While owning a home is still considered the American dream, at least one in three homes is rented rather than owned by the occupants. Whether those rental properties are part of large apartment complexes or single-family units, both landlords and tenants have rights and responsibilities. Leases should always outline the obligations of both parties, but local, state, and federal regulations generally trump lease agreements. While it’s always a good idea to consult a legal expert when questions arise, one can also keep reading for basic information or click here to find out more.
Grasping the Basics
Landlord/tenant laws in most jurisdictions contain a few basic regulations everyone should understand. As a rule, both parties involved in a rental agreement need to understand where, when, and to whom rental payments must be made. Landlords should clarify how those payments should be made. For example, if a check must be delivered to the landlord at a specific address, that address must be clear. If online payments are accepted, the tenant should be advised how to access the payment portal and understand what steps are required to complete payments. Since many rental agreements include property-specific clauses, everyone must be clear about the contents of the rental agreement. Organizations like AAOA work with landlords to minimize the potential for issues and to provide advice for resolving problems in the event they occur.
What’s Included in a Lease Agreement?
Virtually all agreements must include specific information to comply with relevant information standards. Unless all required information is included, according to realtimecampaign.com, courts are not likely to support a landlord should a dispute arise. Of course, renters may also find it difficult to resolve grievances if nothing related to an issue is spelled out in the lease and government regulations don’t clearly apply to the situation. Here are some of the items that should always be included in a rental agreement.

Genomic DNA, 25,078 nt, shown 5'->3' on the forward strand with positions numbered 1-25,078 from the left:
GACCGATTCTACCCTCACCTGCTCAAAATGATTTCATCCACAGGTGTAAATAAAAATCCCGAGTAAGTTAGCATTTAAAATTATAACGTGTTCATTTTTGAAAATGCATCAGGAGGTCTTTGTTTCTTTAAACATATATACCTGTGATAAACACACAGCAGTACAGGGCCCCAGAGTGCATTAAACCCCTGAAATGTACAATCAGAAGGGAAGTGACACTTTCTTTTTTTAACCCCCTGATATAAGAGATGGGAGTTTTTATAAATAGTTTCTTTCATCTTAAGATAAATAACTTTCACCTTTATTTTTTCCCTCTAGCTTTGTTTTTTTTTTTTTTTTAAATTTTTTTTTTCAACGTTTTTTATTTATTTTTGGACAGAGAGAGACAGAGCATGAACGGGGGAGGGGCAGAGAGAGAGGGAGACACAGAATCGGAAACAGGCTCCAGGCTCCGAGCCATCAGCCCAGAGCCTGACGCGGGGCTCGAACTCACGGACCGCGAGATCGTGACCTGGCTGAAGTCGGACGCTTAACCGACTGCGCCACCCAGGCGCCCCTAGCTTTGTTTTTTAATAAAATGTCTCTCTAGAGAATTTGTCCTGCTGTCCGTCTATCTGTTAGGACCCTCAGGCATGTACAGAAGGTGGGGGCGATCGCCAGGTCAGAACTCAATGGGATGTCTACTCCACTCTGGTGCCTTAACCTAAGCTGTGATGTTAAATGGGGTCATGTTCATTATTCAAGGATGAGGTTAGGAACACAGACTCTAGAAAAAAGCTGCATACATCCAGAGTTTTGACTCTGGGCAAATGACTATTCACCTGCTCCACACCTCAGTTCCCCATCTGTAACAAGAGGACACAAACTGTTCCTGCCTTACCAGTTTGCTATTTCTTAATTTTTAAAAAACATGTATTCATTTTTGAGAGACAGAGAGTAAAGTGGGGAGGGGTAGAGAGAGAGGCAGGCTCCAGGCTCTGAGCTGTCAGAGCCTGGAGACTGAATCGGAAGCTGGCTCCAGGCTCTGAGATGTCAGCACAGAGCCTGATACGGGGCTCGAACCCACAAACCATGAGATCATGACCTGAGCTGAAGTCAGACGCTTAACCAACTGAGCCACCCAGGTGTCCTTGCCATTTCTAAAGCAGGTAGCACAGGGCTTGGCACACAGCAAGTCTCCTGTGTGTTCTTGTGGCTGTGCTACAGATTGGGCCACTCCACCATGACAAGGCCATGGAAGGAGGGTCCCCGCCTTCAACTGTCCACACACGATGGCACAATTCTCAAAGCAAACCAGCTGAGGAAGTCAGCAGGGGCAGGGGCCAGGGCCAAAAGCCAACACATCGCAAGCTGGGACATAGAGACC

The names of all parties involved. The landlord must be clearly identified, and the names of all tenants should be included.
Rental amounts must be clear, and the agreement must specify when and where the payment is to be made. If late penalties are included, they must be clearly defined.
A description of the property being rented and its exact address are always required.
The amount of any security deposit must be included, and the agreement must specify how and when that deposit will be returned.
All agreements must include any special agreements, including whether pets are permitted, where tenants may park, and if additional storage space is included.
Most jurisdictions also have Renter’s Rights & Guidance sites or offices tenants and landlords can contact when questions come up. However, it’s always important parties involved in disputes related to rental properties contact organizations focusing on either lessees or lessors to ensure they receive appropriate advice.
Planning Eliminates Many Issues
In most instances, it’s far easier to prevent issues than it is to resolve them after a problem comes up. Landlords who work with legal experts and owners’ associations routinely find they experience fewer issues when everyone involved understands the relevant regulations affecting rental properties. Tenants also benefit by understanding all regulations, as they are better informed and able to understand their rights and duties.